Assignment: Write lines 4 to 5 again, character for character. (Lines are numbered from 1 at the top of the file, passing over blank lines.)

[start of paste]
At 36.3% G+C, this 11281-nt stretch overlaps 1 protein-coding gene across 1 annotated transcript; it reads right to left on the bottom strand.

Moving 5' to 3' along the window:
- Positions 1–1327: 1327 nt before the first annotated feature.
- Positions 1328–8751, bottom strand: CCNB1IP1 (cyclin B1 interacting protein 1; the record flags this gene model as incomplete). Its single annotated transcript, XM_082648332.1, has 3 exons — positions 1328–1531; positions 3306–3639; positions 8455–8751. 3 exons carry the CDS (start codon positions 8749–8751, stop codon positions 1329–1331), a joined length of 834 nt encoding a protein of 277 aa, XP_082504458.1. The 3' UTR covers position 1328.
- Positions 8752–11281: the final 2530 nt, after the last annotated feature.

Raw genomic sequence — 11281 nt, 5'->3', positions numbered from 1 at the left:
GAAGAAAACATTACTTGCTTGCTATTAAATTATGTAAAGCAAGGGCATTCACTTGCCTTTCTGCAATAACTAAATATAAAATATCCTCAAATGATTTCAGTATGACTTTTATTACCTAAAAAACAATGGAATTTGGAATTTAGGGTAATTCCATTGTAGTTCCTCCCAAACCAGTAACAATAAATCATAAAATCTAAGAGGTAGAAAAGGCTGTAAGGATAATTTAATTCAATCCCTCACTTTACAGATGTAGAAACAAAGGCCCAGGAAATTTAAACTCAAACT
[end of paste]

- Positions 1328–8751, bottom strand: CCNB1IP1 (cyclin B1 interacting protein 1; the record flags this gene model as incomplete). Its single annotated transcript, XM_082648332.1, has 3 exons — positions 1328–1531; positions 3306–3639; positions 8455–8751. 3 exons carry the CDS (start codon positions 8749–8751, stop codon positions 1329–1331), a joined length of 834 nt encoding a protein of 277 aa, XP_082504458.1. The 3' UTR covers position 1328.
- Positions 8752–11281: the final 2530 nt, after the last annotated feature.